Single Mom Survival Strategies
Practical Tips for Making it Work
You didn't plan it this way. When you became an adult and began your quest for the American dream, it did not involve raising a child yourself. But here you are. Life happens. Maybe you married a deadbeat. Maybe your spouse died. Maybe you never married the father of your child. It doesn't matter how you came to be in this position now that you are here. And you need help. Parenting is a thankless job. When both parents are together, the burden is somewhat shared in most cases. At least there is another adult in the house, however much or little they add to the mix. But when you find yourself tackling it all alone, it can become overwhelming, frightening, and sometimes depressing. I'm not here to tell you it will be an easy job. I will tell you that you CAN survive and that there are strategies you can employ to help you in your journey. Take heart, friend. You are not alone! With 50% of all marriages (even Christian marriages) ending in divorce today, the world is full of mothers making it happen on a day to day basis. Here's how:
- Do not be afraid to ask for help. At some point, you have to realize that the only thing standing in your way of success is your own pride. If you want something bad enough, you are going to have to admit that you can't do it all on your own. No man is an island. We all need friends, family, and sometimes government or charitable agencies. There is NO shame in asking for help. Let me repeat. THERE IS NO SHAME IN ASKING FOR HELP. Your child is priority here. There are those that will tell you that you should be ashamed of bringing a child into the world that you cannot support. I ask you, once the calf is out of the gate, does that really matter? What matters is this child needs food, clothing, shelter, education, and love. And a mother who is worth her salt will do everything in her power to make sure her child is taken care of--even if it means accepting charity. Even if it means humbly asking family members to help out temporarily. If you have friends and family who offer to babysit, help with groceries or cleaning, or are willing to offer you a loan when things run short, consider saying yes. Who is to say you can't return the favor when things are better? Having said that, this does NOT mean that living off the charity of others should become a way of life. I would say this should not extend past a year before you are able to put on your big girl panties and go to school, get a better job, get two jobs to support yourself and child. Look at the agencies, family, and friends as bridges to a better life...not the cash cows for a less than mediocre life. And do remember to return their kindness as your situation improves or pay it forward to someone else in need.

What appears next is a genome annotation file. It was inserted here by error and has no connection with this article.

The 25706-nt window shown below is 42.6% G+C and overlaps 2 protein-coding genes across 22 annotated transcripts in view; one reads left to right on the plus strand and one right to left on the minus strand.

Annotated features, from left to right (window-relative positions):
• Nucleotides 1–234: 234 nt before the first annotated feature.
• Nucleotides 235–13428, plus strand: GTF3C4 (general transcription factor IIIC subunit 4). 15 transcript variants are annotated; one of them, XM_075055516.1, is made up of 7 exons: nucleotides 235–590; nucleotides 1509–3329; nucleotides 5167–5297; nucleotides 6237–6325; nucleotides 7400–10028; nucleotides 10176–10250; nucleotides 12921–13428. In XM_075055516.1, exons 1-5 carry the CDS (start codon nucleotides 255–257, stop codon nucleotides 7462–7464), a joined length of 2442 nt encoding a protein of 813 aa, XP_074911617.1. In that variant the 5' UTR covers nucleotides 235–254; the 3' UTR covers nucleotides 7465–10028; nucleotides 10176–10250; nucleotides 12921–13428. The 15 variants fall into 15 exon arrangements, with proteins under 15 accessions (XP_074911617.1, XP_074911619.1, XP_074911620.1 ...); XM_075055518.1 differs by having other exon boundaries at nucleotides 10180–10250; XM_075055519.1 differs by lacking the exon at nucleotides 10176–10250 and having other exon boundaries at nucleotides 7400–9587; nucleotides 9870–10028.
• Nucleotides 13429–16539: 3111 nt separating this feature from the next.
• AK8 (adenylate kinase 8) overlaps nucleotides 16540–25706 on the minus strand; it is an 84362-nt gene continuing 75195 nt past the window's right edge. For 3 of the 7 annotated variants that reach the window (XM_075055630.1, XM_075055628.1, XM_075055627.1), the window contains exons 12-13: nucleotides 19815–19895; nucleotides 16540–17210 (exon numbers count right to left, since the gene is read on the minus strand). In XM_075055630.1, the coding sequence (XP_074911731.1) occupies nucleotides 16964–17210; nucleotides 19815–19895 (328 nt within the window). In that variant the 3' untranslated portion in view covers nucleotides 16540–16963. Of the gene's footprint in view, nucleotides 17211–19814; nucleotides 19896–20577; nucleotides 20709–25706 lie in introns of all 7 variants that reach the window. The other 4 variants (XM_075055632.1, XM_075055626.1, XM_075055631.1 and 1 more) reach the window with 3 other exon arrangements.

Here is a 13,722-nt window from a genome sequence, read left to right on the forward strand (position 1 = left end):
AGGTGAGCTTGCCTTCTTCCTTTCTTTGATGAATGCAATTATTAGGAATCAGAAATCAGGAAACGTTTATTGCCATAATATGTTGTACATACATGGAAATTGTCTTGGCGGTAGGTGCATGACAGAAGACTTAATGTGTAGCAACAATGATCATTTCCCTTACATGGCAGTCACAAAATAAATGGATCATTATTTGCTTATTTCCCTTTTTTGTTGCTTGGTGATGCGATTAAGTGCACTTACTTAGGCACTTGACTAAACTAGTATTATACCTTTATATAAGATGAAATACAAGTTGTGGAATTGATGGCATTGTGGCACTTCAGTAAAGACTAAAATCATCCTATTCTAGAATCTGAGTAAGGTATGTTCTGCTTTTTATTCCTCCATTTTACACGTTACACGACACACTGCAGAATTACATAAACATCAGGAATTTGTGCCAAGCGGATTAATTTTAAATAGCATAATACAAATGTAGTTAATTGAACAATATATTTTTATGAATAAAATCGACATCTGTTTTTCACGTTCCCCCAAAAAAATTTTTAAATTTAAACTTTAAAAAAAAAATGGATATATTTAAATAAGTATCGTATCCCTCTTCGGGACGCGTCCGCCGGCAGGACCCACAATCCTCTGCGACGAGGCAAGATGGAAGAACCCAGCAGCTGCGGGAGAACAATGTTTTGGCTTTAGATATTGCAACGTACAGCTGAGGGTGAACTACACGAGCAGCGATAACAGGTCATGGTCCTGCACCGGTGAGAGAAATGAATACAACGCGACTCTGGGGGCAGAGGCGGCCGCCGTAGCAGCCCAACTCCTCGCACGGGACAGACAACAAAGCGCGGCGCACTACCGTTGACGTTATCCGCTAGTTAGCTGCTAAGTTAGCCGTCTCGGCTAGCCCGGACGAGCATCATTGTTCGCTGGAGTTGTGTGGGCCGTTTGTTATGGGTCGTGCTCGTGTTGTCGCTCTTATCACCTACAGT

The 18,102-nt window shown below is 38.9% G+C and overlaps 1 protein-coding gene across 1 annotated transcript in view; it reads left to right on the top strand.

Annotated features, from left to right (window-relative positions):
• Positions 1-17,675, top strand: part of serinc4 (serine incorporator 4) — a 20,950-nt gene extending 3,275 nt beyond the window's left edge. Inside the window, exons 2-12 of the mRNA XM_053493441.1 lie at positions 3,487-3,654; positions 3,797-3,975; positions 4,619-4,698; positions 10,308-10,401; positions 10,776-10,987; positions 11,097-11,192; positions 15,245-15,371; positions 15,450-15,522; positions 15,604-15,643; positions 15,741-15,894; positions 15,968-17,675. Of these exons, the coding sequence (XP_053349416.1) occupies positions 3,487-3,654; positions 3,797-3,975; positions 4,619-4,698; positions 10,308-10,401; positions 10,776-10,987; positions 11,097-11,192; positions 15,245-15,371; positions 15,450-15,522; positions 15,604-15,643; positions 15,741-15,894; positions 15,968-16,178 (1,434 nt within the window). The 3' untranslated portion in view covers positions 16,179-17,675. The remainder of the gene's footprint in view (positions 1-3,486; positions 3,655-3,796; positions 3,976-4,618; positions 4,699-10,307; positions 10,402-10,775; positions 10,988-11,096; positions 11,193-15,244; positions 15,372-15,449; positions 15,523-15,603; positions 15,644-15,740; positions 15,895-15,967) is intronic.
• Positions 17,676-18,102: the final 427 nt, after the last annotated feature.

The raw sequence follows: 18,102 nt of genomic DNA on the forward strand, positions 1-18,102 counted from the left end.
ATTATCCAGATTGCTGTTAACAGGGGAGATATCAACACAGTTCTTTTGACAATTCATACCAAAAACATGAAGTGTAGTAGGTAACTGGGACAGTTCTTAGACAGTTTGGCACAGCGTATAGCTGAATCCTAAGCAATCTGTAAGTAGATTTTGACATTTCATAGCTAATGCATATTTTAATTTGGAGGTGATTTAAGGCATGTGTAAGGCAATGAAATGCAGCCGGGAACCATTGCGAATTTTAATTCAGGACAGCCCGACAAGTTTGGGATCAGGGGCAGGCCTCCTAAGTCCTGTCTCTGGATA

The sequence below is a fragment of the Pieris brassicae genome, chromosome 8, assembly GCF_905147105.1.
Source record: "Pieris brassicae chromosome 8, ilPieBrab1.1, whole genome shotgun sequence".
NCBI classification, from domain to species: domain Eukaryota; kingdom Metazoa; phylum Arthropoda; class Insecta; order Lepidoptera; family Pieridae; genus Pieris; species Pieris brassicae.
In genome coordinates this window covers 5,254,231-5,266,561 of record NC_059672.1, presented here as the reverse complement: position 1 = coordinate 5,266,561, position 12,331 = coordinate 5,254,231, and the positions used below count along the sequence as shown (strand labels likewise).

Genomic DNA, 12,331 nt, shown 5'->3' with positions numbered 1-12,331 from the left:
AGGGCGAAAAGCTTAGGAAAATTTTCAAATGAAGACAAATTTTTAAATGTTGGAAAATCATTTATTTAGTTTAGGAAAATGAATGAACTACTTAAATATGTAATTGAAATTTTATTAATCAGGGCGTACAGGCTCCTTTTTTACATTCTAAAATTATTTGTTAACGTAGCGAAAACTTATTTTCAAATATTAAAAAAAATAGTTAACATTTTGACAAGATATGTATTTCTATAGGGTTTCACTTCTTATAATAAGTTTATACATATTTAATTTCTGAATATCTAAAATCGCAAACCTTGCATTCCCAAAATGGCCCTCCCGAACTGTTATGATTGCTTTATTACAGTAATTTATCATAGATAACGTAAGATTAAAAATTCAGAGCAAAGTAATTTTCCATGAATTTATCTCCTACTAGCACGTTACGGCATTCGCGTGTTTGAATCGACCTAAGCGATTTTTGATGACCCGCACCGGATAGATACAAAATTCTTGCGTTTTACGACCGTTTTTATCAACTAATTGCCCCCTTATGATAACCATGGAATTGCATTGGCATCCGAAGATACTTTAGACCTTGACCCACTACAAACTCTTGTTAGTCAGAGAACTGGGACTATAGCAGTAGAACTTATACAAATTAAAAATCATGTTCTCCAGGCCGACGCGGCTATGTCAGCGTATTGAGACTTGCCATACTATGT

- Single moms, it is imperative to take care of you physically. This means, even if you are working two and three jobs. You cannot hold out working seven days a week and be at one hundred percent for your child. You have to rest, and you have to rest when you have the opportunity. If that means getting a sitter for a two-hour nap, then so be it. I have seen the day when a nap was worth the 20 bucks. I never considered it wasted when I spent money on good shoes either. If you ruin your feet and legs, you surely can't work. But you have to prioritize your needs. Wants have to be secondary at this point until that better life comes. Your mental and physical health are paramount at this stage of the game. Don't pass on regular dental and medical checkups unless you absolutely cannot afford it. Your local health department can do well checkups, Pap smears, and can sometimes provide samples of medication. Many hospitals offer free mammograms during Breast Cancer Awareness, the month of October. Also, you can visit the manufacturer web site of your medication for patient assistance programs.
- Make every penny you do have count. That means coupon clubs, eating at home, renting 1-dollar Redbox movies instead of going out, turning the thermostat up or down 5 degrees, and buying generics. And yes, that may mean your child wears no-name clothes. Again, there is no shame in that. If they are clean and pressed and not threadbare, that is what counts. When your income is bare bones, you cannot live like others. You sock back a dollar here, a dollar there every week for that emergency fund. You cut programs on your cable. You cut your phone plan back. You live within your means. You will be surprised at what you can do without and still make it quite well.
- Perhaps the most important thing to maintain during these years when you are struggling to make ends meet and raise a child or children is your spiritual health. Having a close walk with the Creator and searching out His wisdom is the one thing that I can say has carried me through fire, flood, feast and famine, so to speak. If you seek Him, you will find Him. In the hours when you are troubled, He will calm you. In the hours when you are puzzled, He will give you answers. In the hours when you are lonely, He will send you a friend. He may not give you what you want, but He will make sure you have what you truly need. God loves children. He loves His adult children as well. He wants us to learn to trust Him and have faith. Through the wisdom of His word, the Bible, we have instructions for parenting and living that will serve us well if we follow them.
Link to another helpful article: http://thussaysnanamarie.hubpages.com/_332vxptwkwcu3/hub/Taking-My-Hat-Off-To-Single-Mothers-2